An Oklahoma House of Representatives committee has voted to close a loophole in state law, ensuring that all daycare facilities have liability insurance.
House Bill 1848, by state Rep. Mike Shelton, eliminates an exemption that allowed home-based daycare facilities to operate without liability insurance.
“When I first carried legislation to require day cares to have liability insurance, there was some concern that the cost might be more than a small, home-based daycare could afford,” said Shelton, D-Oklahoma City. “However, we have since learned that the insurance can be purchased for as low as $4.50 per child per year. It just makes sense to have an insurance policy that provides protection for the daycare operator, the children at the facility and their families.”
Under the legislation, if a daycare center cannot obtain insurance, the Department of Human Services would be able to provide an alternative certification for the facility that would alert parents that it does not have coverage.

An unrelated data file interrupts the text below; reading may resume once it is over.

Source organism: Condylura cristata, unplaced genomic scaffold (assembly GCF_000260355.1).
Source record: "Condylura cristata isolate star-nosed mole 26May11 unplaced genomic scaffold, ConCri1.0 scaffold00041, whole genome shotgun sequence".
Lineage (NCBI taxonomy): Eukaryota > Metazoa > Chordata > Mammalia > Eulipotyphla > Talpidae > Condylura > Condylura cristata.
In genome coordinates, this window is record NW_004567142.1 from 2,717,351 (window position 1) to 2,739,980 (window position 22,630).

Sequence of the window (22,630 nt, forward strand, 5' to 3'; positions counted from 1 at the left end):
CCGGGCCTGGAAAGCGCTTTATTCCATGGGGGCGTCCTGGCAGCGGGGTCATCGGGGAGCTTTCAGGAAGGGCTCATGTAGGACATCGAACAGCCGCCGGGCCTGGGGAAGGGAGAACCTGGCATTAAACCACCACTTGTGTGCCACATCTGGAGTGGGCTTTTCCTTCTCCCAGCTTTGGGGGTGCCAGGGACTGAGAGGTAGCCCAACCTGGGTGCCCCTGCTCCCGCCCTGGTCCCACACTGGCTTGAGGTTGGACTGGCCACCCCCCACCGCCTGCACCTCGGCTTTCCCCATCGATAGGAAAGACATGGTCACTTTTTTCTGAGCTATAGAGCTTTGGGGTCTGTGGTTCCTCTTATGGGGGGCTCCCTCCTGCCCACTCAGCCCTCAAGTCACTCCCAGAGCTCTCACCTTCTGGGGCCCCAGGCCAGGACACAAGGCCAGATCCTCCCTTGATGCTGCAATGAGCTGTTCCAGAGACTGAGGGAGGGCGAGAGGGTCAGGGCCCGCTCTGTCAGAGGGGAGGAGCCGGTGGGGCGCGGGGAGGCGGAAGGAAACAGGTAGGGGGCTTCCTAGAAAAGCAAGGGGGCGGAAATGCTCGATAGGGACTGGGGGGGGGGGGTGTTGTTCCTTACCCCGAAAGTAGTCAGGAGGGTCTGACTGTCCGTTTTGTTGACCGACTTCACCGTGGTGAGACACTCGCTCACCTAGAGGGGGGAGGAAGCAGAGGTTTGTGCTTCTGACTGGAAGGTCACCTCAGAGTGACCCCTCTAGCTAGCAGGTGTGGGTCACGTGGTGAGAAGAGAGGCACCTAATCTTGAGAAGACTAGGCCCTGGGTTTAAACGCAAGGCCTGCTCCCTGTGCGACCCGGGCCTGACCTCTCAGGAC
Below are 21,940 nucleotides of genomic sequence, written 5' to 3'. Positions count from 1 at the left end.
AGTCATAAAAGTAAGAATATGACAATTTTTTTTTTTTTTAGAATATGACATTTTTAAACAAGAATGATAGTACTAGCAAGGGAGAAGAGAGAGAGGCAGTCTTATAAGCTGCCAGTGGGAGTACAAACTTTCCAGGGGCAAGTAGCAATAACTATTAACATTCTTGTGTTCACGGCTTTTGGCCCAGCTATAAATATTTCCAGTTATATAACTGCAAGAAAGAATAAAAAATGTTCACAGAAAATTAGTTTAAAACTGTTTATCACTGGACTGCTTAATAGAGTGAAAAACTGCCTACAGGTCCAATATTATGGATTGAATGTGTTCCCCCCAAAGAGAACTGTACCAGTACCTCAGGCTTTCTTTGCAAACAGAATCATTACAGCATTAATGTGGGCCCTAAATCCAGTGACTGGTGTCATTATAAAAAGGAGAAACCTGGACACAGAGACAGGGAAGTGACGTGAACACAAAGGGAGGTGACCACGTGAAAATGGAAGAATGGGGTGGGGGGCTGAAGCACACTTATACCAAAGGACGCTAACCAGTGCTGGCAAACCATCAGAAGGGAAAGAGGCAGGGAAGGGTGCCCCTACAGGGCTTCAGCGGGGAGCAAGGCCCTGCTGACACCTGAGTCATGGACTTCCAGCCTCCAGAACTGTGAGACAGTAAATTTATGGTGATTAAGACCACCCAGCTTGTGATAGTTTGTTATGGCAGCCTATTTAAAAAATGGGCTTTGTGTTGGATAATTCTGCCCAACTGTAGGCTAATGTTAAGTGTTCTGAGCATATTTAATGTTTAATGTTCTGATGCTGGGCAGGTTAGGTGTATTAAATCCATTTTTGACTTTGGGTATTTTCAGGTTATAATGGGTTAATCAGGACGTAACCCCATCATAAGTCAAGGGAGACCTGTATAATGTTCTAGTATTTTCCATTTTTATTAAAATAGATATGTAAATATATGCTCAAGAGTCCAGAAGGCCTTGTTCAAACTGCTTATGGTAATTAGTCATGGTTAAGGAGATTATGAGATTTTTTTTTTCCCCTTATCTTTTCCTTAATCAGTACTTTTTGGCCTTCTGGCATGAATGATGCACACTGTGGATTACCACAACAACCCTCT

In 2008, Shelton authored “Demarion’s Law,” a bill requiring day care facilities to carry liability insurance. The legislation was filed after a preschool child, Demarion Pittman, was accidentally left in a hot van and suffered severe injuries that left him unable to walk or talk and his family facing millions of dollars in out-of-pocket expenses.
Although the legislation required day care facilities to carry a minimum of $200,000 in coverage, the law included an exemption, primarily for day cares operated out of a home. Under the law, those facilities are required to notify parents of the lack of coverage.
During a legislative study last year, officials told legislators that just 36 percent of the 1,597 home-based day cares in Oklahoma currently carry liability insurance, compared to 92 percent of larger daycare centers.
With the low cost of liability insurance and the significant potential exposure facing daycare centers, Shelton said it only makes sense to require coverage at all facilities. He noted that Demarion Pittman’s medical expenses totaled more than $2.5 million in a year and a half.
“I believe carrying insurance benefits everyone involved — the daycare operator, the families, and most of all the children,” Shelton said. “It is time to require that all daycare operators carry insurance, and I appreciate the committee’s support for this important bill.”
House Bill 1848 passed out of the House Human Services Committee on a 9-1 vote.
Source: Oklahoma House of Representatives
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